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Petrol stations - the overlooked underdog of property developmentBy: Angus Middleton

Angus Middleton, Argyll Environmental

Property developers seeking prime development opportunities on major arterial routes should not discount the potential of decommissioned petrol stations in both urban and rural locations.

I have been involved with the clean-up and redevelopment of petrol stations since the early 1990s, so have had knowledge of several hundred. While a third of decommissioned petrol stations in the USA are thought to be contaminated, my experience suggests that only around 10 per cent of decommissioned UK sites are seriously contaminated. This means that about one in ten are polluting the surrounding area and will require extensive remediation before they can be redeveloped for any use.

The legislation in the UK requires housing to be built on very clean land, whereas commercial buildings can be built on slightly more polluted ground. Most petrol stations are at least mildly polluted, so are likely to be most suitable for redevelopment as shops or offices. Many such redevelopments will need nothing more than a good contaminated land investigation1, but poor understanding of the risks means that many investors will not even consider petrol stations.

Indeed, I believe that widespread trepidation regarding petrol station sites has driven market values down, meaning savvy developers who do their research could turn a healthy profit at comparatively little initial cost and risk.

Across the UK there are decommissioned petrol stations that have remained empty for months if not years. Such sites are crying out for redevelopment and they are often in good urban locations on prime thoroughfares, ideal for office or retail redevelopments. These require less rigorous remediation than housing developments and so can present a very good return on investment. Letting them be used as hand car-washes seems to me to be a great waste.

Property developers shouldn't discount petrol station sites as simple environmental desktop reports can help identify how much remediation a site is likely to require. Such cost effective and expedient information can swiftly help developers screen portfolios and decide whether to proceed with individual purchases. As a sensible precautionary measure, all petrol stations should be properly investigated prior to purchase, including the taking of soil and groundwater samples (Phase II investigation). This will almost always be required to gain planning consent and can be a powerful tool for negotiating purchase price. With detailed ground investigation reports often turned round in as little as four weeks, such sites can be swiftly evaluated.

In my experience, large numbers of disused petrol stations in the UK are not seriously contaminated. Indeed, compared to some brownfield sites, they can be relatively simple to get through planning and remediate in conjunction with a new well-designed development.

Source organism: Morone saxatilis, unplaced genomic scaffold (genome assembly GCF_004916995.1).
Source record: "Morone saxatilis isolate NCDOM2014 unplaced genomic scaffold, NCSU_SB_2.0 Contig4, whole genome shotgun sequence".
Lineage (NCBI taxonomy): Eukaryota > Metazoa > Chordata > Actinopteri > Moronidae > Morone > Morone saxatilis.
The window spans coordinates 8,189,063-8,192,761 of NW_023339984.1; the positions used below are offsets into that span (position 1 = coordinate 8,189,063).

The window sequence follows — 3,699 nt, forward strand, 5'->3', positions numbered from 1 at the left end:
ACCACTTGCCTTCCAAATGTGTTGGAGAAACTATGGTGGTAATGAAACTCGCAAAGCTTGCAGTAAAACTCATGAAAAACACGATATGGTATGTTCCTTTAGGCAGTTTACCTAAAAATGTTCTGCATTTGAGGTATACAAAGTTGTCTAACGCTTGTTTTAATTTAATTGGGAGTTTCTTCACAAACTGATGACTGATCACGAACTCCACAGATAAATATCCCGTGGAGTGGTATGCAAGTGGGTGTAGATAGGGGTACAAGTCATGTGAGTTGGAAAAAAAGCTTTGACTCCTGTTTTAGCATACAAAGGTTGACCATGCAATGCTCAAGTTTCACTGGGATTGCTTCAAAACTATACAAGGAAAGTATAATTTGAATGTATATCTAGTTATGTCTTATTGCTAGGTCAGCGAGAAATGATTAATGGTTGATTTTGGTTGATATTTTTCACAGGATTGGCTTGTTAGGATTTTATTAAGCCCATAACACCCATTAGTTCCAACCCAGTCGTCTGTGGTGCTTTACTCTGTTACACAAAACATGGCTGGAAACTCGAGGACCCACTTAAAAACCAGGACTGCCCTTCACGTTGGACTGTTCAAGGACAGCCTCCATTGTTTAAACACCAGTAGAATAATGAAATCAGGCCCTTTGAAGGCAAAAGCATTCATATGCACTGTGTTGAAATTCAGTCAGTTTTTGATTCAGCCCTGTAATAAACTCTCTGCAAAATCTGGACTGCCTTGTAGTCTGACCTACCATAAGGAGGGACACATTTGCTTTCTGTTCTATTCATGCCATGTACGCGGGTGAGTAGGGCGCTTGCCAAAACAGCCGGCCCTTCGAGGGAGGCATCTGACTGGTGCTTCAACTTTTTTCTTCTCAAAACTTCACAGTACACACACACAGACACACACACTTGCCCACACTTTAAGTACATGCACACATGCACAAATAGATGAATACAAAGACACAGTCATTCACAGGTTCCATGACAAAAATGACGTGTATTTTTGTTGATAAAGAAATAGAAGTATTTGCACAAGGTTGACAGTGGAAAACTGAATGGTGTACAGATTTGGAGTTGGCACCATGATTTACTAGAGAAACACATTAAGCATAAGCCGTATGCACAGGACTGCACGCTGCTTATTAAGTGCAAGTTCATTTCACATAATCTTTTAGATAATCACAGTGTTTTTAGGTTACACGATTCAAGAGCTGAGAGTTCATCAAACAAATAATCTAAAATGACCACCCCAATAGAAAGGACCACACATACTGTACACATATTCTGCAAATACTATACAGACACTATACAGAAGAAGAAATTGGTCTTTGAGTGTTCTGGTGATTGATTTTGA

Property developers should do as much research into a site as early as possible, because the longer there is to remediate a site, the more options will be available and the lower the costs. Unexpected problems can arise during redevelopment, such as the discovery of unrecorded tanks or old soak-aways full of oil residues, but the sooner these are spotted the easier they are to address and the less of a problem they become.

Petrol stations can undoubtedly offer great opportunities, but it is worth giving you a cautionary tale at this point. I was recently involved with a former petrol station that needed a Phase II investigation to gain planning consent for an extension. The owner grumbled about how needless this was, seeing as it had been inactive since they bought it six years before. Unfortunately, we discovered almost a metre thickness of petrol in the ground beneath much of the property and leading towards the neighbouring pub and river. It turned out that the owners had purchased the petrol station off-market and had not carried out an investigation: a mistake that will cost them in excess of £100,000. They knew they were going to redevelop the site in some way when the bought it, so carrying out the Phase II then would have saved them a lot of money at very little initial risk.

When considering many petrol stations or a portfolio of mixed brownfield properties, detailed desktop reports should be used to screen all properties and weed out the worst sites. The remaining prospects should then be subject to Phase II investigations, especially the petrol stations, as this will assist with purchase negotiation and will be needed to gain planning consent. It will also help maximise profits.

About the author

Angus Middleton is Environmental Director at Argyll Environmental. Trained as a geologist and ground engineer, he has worked in the environmental sector for nearly 20 years. Angus has worked with Argyll Environmental since 2003 where his role includes leading on project management and product design for commercial and agricultural property conveyancing.

Features May 2013

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